The obsession with distortion

Discussion in 'Live Sound [BG]' started by RED J, Mar 17, 2017.

  1. RED J

    RED J Lol

    Jan 23, 2000
    Hey all, I just want to get some insight on why everyone. (edit, so many ), seemingly regardless of instrument, are
    just so into maxed out fuzz , distortion, overdrive, etc.
    Don't misunderstand me. I'm not into crystal clean, some OD to a reasonable degree gives the sound some edge.

    We buy amps with huge amounts of headroom, just to distort the crap out of everything with a box. Even electronic drums, keyboards are just into distorting everything into mush.

    Help me understand why when we now have thousands of watts at our disposal, either backline or FOH. Why the obsession with distorting the the crap out of everything.
    Last edited: Mar 17, 2017
  2. And I

    And I

    Feb 19, 2009
    Witchtown, MA
    First of all that's a huge sweeping generalization. Secondly, for some songs and styles it's the right sound.
  3. RED J

    RED J Lol

    Jan 23, 2000
    You answered my "huge sweeping generalization" with your own. :roflmao:
    Didn't really answer my question at all.
    RBrownBass and BrentSimons like this.
  4. skwee


    Apr 2, 2010
    Humans have a generalized positive response to harmonics being enriched.

    Here's a good thread at another forum on the subject. (I like Axon's and Woodinville's responses):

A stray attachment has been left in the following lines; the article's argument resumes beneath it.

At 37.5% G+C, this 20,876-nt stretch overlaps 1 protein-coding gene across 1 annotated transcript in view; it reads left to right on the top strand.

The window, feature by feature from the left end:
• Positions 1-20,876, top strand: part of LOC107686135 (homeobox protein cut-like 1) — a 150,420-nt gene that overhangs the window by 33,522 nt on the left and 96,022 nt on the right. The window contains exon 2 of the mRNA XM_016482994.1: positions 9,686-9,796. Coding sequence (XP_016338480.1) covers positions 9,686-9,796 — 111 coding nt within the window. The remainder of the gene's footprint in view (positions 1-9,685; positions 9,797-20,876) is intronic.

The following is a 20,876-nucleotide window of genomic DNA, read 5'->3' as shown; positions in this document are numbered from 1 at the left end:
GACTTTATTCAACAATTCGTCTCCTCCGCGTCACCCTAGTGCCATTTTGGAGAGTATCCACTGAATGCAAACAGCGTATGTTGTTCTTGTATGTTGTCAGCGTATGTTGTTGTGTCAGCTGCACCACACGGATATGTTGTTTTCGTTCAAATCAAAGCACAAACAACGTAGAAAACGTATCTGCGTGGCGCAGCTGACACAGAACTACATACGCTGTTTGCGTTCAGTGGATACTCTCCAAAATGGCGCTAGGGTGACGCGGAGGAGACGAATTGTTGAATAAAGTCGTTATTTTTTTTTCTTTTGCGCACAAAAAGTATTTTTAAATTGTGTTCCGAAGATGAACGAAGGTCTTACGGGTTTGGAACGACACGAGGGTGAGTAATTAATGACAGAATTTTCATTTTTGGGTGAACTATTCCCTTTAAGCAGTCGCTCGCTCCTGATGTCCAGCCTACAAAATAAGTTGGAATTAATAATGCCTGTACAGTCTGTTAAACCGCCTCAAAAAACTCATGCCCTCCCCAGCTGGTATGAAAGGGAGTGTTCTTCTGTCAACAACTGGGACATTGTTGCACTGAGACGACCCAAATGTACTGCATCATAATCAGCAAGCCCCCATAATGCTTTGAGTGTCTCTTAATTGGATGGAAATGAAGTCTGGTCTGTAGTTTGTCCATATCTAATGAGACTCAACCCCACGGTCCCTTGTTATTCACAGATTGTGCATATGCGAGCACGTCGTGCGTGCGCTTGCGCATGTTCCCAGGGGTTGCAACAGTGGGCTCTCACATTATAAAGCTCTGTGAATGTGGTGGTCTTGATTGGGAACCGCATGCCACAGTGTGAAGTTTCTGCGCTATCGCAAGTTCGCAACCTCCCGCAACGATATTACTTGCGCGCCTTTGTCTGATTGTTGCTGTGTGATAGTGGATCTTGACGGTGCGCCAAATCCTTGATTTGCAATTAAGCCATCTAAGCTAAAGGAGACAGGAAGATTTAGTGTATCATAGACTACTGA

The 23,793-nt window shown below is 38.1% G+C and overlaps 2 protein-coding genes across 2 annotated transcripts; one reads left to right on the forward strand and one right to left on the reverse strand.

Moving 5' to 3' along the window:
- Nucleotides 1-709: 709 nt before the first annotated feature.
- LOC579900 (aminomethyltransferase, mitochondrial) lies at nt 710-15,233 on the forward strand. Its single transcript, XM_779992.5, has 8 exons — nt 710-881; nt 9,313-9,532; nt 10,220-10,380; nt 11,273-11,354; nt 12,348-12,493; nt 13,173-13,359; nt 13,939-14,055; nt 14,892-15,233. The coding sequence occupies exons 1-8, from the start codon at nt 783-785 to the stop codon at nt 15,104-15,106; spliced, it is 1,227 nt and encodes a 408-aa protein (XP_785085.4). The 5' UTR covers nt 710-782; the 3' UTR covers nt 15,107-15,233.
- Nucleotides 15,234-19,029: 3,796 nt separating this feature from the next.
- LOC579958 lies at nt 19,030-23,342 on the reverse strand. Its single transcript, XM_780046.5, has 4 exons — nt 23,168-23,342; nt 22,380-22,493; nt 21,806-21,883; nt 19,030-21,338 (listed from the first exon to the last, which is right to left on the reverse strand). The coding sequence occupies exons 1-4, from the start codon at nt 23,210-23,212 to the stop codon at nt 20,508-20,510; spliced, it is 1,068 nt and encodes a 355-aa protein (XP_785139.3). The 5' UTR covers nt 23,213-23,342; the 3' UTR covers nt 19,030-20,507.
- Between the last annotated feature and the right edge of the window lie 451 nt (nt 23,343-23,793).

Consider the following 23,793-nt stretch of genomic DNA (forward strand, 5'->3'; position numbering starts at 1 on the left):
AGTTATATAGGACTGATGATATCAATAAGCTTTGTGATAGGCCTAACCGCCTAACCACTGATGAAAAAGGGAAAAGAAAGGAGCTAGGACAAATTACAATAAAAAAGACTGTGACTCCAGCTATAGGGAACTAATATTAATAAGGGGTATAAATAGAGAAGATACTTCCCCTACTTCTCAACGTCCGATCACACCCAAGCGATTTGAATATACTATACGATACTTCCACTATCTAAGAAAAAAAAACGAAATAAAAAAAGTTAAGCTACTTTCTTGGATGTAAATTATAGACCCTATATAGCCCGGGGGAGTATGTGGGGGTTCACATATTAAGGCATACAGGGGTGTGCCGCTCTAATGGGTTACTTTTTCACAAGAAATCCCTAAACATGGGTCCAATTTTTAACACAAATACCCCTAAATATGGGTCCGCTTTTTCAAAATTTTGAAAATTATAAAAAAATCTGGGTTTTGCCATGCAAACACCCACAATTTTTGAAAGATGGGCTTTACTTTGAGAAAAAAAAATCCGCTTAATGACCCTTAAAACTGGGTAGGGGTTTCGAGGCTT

Why does distortion "improve" sound?
  5. lfmn16

    lfmn16 Inactive

    Sep 21, 2011
    charles town, wv
    They aren't.

    Every distortion thread on TB, outside of the effects forum, and sometimes in it, has lots of people bragging that they only need a cord between the bass and the amp.
  6. And I

    And I

    Feb 19, 2009
    Witchtown, MA
    I can't answer your question because you've set up a straw man (everyone distorts the crap out of everything) and then asked why it's so. It's not so, so there is no answer.
  7. knumbskull


    Jul 28, 2007
    Ignoring for a moment that overdriven guitar is the backbone of modern rock music –

    Can you give us an example? I really can't think of many songs where the drums or keys are distorted. Vocals, maybe as an occasional effect.

    I don't even hear it that much on recorded bass, unless we're talking the many sub-genres of metal, punk etc.
    GlennRH likes this.
  8. RED J

    RED J Lol

    Jan 23, 2000
    One constructive answer from skwee so far. Good article. It draws a difference between positive and negative effects, and gave some good insight into the question.
  9. McFarlin


    Oct 27, 2011
    Austin, TX
    SWEEPING GENERALIZATION sounds like a great name for a filter pedal.
  10. RED J

    RED J Lol

    Jan 23, 2000
    I edited my post for the crabby semantic debaters. Took away your grumpbait too bad so sad .

    @ knumbskull, sampled and synthed music uses distortion in percussion a lot. I had an electronic drum machine that had it as an effect. Overdriven Leslie speakers were as common as overdriven guitar, and can be an effect on modern keyboards, and you've really never heard a keyboard through an overdriven amp ?